Located in the Little Elbow River Valley at the head of South Glasgow Creek. Kananaskis Park, Alberta
Looking west to Mount Cornwall from Volcano Ridge (courtesy Sonny Bou)
Mount Cornwall, together with Mount Glasgow, Outlaw Peak, and Banded Peak, forms a small range which lies between the Little Elbow River to the north and the Elbow River to the south. For some reason this group seems to attract falls of early and late season snow. Often in the late spring and early summer, where rain has fallen on nearby mountains, this group will be white with fresh snow. The late summer often sees this phenomenon as well. There must be some meteorological reason for this but it is not a simple one.
The Marquis of Lorne sketched this group of four peaks during an ambitious, cross-country trip he made during his years as Governor General of Canada (1878 - 1883). It is interesting to note that Lake Louise would later be named after the fourth daughter of Queen Victoria who became the Marquis of Lorne's wife. Another interesting connection is that an engraving of the Marquis's sketch was made by Edward Whymper, the man who first climbed the Matterhorn and who visited the Rockies several times in the early years of the twentieth century. The engraving appeared in "Canada's Pictures," the book which the Marquis wrote about his trip.
The "Cornwall Snowspot" is always the last accumulation of winter snow to melt in this area of the mountains and is very noticeable from the plains to the east late in the summer. It forms on the eastern slopes of Mount Cornwall, just north of the summit. Eventually it melts to become near circular shape. Most summers it eventually melts but occassionally it is still present when the next fall snows begin to cover the mountain.
The first recorded ascent of Mount Cornwall was completed by Arnold Choquette, alone and on skis in 1949. Mr. Choquette was a Calgary geologist who initiated the construction of "Snowridge" in the late 1960's. The ski area is now known as Fortress Mountain.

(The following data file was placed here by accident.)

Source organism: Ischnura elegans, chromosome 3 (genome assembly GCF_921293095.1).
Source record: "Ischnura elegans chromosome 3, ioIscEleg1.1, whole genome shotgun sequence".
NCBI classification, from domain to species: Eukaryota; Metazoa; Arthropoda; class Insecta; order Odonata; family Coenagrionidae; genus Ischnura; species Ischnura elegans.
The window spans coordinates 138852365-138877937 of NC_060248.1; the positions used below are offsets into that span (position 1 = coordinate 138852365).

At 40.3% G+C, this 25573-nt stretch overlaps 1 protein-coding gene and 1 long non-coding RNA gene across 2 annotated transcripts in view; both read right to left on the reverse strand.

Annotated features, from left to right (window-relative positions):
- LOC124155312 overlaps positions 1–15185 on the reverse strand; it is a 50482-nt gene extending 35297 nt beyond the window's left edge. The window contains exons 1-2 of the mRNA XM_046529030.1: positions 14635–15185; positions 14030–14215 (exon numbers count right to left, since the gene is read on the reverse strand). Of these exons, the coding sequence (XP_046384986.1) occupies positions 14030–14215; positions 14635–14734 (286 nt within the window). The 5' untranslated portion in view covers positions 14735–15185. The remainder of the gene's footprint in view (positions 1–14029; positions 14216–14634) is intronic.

This peak is sometimes confused with Mount Cornwell in the Highwood Valley.
*A hiking route to the summit is described in Gillean Daffern’s Kananaskis Country Trail Guide Volume 2.
For a panoramic view from the summit of Mount Cornwall visit www.canadasmountains.com.
THE BATTLE OF THE FALKLAND ISLANDS
Mounts Cornwall and Glasgow are two of over a dozen peaks in the Kananaskis area named after British warships of World War I. Most were ships which had participated in the Battle of Jutland in 1916, but HMS Cornwall and HMS Glasgow were both cruisers which played a significant role in the 1914 Battle of the Falkland Islands.
German naval forces had been raiding commercial shipping in the south Atlantic and a much larger Royal Navy formation was dispatched to the area. The battle, although not a complete victory, freed Britain's trade and troop transport routes in that part of the world from the threat of surface raiders for the duration of the war.
The Cornwall and Glasgow, together with HMS Kent, were pursuing three German warships that were trying to escape the main battle and seek refuge in Tierra del Fuego. Choosing to concentrate their attention on the German light cruiser Leipzig, HMS Glasgow engaged first, attempting to slow down the fleeing German ship and allow the Cornwall to catch up and assist. The Glasgow suffered some hits but the tactic was successful and soon HMS Cornwall came into range and, as her captain wrote, "Cornwall hit the Lepzig's foretopmast and carried it away, turned to starboard, and I poured in my whole broadside." The two English ships then engaged their wounded quarry from opposite sides, their fire becoming more and more effective as they slowly closed the range. Out of ammunition, the Leipzig fired its last two torpedoes but the British had by then retreated out of range. They then re-approached the Leipzig to see if the Germans had "struck her colours," but since her ensign was still flying, opened fire once more. Her flag still flying, the Leipzig heeled over to sink rapidly by her bows. The British ships could rescue only 18 of the 286 sailors and Captain Ellerton of HMS Cornwall, "regretted that an officer as gallant as Captain Haun of the Leipzig was not one of them."